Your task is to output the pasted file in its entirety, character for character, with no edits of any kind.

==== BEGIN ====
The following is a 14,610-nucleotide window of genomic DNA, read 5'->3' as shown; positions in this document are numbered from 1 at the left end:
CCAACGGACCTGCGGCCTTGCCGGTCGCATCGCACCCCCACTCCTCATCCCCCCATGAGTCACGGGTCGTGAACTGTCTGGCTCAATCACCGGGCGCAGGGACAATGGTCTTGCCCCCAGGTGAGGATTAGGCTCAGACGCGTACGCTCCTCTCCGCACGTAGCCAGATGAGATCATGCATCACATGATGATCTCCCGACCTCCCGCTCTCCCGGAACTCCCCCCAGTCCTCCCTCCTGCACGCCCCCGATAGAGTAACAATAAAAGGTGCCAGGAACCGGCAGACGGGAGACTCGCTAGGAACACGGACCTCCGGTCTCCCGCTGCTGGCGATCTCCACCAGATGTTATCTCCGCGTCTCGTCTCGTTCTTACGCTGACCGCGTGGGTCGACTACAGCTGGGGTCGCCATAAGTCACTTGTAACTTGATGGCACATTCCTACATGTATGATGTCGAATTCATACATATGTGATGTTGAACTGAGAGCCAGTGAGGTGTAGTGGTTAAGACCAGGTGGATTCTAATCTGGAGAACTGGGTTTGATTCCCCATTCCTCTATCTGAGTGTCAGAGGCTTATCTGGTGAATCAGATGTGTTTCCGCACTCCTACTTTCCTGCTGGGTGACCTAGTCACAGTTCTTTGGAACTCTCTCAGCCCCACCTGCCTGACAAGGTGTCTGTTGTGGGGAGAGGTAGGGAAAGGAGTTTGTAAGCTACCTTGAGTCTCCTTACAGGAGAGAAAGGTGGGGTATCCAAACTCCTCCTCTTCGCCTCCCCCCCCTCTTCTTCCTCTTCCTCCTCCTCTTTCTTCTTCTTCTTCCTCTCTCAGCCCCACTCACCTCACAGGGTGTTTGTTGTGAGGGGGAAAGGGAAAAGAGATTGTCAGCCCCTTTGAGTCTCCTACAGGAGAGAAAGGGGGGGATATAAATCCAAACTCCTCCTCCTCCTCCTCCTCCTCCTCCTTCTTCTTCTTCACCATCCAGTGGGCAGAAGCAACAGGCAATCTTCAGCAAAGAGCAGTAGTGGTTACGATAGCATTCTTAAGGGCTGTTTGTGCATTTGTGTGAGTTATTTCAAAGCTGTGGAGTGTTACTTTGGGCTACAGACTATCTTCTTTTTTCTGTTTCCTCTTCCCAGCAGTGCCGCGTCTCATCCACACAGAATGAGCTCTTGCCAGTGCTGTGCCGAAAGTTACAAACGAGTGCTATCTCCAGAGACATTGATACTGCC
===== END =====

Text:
The following is a 14,610-nucleotide window of genomic DNA, read 5'->3' as shown; positions in this document are numbered from 1 at the left end:
CCAACGGACCTGCGGCCTTGCCGGTCGCATCGCACCCCCACTCCTCATCCCCCCATGAGTCACGGGTCGTGAACTGTCTGGCTCAATCACCGGGCGCAGGGACAATGGTCTTGCCCCCAGGTGAGGATTAGGCTCAGACGCGTACGCTCCTCTCCGCACGTAGCCAGATGAGATCATGCATCACATGATGATCTCCCGACCTCCCGCTCTCCCGGAACTCCCCCCAGTCCTCCCTCCTGCACGCCCCCGATAGAGTAACAATAAAAGGTGCCAGGAACCGGCAGACGGGAGACTCGCTAGGAACACGGACCTCCGGTCTCCCGCTGCTGGCGATCTCCACCAGATGTTATCTCCGCGTCTCGTCTCGTTCTTACGCTGACCGCGTGGGTCGACTACAGCTGGGGTCGCCATAAGTCACTTGTAACTTGATGGCACATTCCTACATGTATGATGTCGAATTCATACATATGTGATGTTGAACTGAGAGCCAGTGAGGTGTAGTGGTTAAGACCAGGTGGATTCTAATCTGGAGAACTGGGTTTGATTCCCCATTCCTCTATCTGAGTGTCAGAGGCTTATCTGGTGAATCAGATGTGTTTCCGCACTCCTACTTTCCTGCTGGGTGACCTAGTCACAGTTCTTTGGAACTCTCTCAGCCCCACCTGCCTGACAAGGTGTCTGTTGTGGGGAGAGGTAGGGAAAGGAGTTTGTAAGCTACCTTGAGTCTCCTTACAGGAGAGAAAGGTGGGGTATCCAAACTCCTCCTCTTCGCCTCCCCCCCCTCTTCTTCCTCTTCCTCCTCCTCTTTCTTCTTCTTCTTCCTCTCTCAGCCCCACTCACCTCACAGGGTGTTTGTTGTGAGGGGGAAAGGGAAAAGAGATTGTCAGCCCCTTTGAGTCTCCTACAGGAGAGAAAGGGGGGGATATAAATCCAAACTCCTCCTCCTCCTCCTCCTCCTCCTCCTTCTTCTTCTTCACCATCCAGTGGGCAGAAGCAACAGGCAATCTTCAGCAAAGAGCAGTAGTGGTTACGATAGCATTCTTAAGGGCTGTTTGTGCATTTGTGTGAGTTATTTCAAAGCTGTGGAGTGTTACTTTGGGCTACAGACTATCTTCTTTTTTCTGTTTCCTCTTCCCAGCAGTGCCGCGTCTCATCCACACAGAATGAGCTCTTGCCAGTGCTGTGCCGAAAGTTACAAACGAGTGCTATCTCCAGAGACATTGATACTGCC